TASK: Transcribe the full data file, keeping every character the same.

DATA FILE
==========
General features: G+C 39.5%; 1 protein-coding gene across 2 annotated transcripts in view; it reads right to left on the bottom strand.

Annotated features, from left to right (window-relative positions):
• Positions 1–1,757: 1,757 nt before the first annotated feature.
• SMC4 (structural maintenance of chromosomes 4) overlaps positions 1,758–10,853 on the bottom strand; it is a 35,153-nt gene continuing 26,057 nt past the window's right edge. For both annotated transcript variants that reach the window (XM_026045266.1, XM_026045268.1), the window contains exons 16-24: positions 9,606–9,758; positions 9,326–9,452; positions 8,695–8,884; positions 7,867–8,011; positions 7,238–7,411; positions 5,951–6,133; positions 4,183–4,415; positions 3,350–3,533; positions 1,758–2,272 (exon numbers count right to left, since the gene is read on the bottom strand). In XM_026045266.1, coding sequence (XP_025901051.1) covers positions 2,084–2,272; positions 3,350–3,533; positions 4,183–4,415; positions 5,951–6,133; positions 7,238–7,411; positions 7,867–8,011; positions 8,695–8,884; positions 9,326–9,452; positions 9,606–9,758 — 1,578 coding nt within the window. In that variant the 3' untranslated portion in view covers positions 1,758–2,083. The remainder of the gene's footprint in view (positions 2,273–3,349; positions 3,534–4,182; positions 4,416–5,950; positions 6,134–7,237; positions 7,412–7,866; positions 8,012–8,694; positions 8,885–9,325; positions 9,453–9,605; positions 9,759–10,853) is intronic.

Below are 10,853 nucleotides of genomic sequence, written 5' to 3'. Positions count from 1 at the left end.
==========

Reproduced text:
General features: G+C 39.5%; 1 protein-coding gene across 2 annotated transcripts in view; it reads right to left on the bottom strand.

Annotated features, from left to right (window-relative positions):
• Positions 1–1,757: 1,757 nt before the first annotated feature.
• SMC4 (structural maintenance of chromosomes 4) overlaps positions 1,758–10,853 on the bottom strand; it is a 35,153-nt gene continuing 26,057 nt past the window's right edge. For both annotated transcript variants that reach the window (XM_026045266.1, XM_026045268.1), the window contains exons 16-24: positions 9,606–9,758; positions 9,326–9,452; positions 8,695–8,884; positions 7,867–8,011; positions 7,238–7,411; positions 5,951–6,133; positions 4,183–4,415; positions 3,350–3,533; positions 1,758–2,272 (exon numbers count right to left, since the gene is read on the bottom strand). In XM_026045266.1, coding sequence (XP_025901051.1) covers positions 2,084–2,272; positions 3,350–3,533; positions 4,183–4,415; positions 5,951–6,133; positions 7,238–7,411; positions 7,867–8,011; positions 8,695–8,884; positions 9,326–9,452; positions 9,606–9,758 — 1,578 coding nt within the window. In that variant the 3' untranslated portion in view covers positions 1,758–2,083. The remainder of the gene's footprint in view (positions 2,273–3,349; positions 3,534–4,182; positions 4,416–5,950; positions 6,134–7,237; positions 7,412–7,866; positions 8,012–8,694; positions 8,885–9,325; positions 9,453–9,605; positions 9,759–10,853) is intronic.

Below are 10,853 nucleotides of genomic sequence, written 5' to 3'. Positions count from 1 at the left end.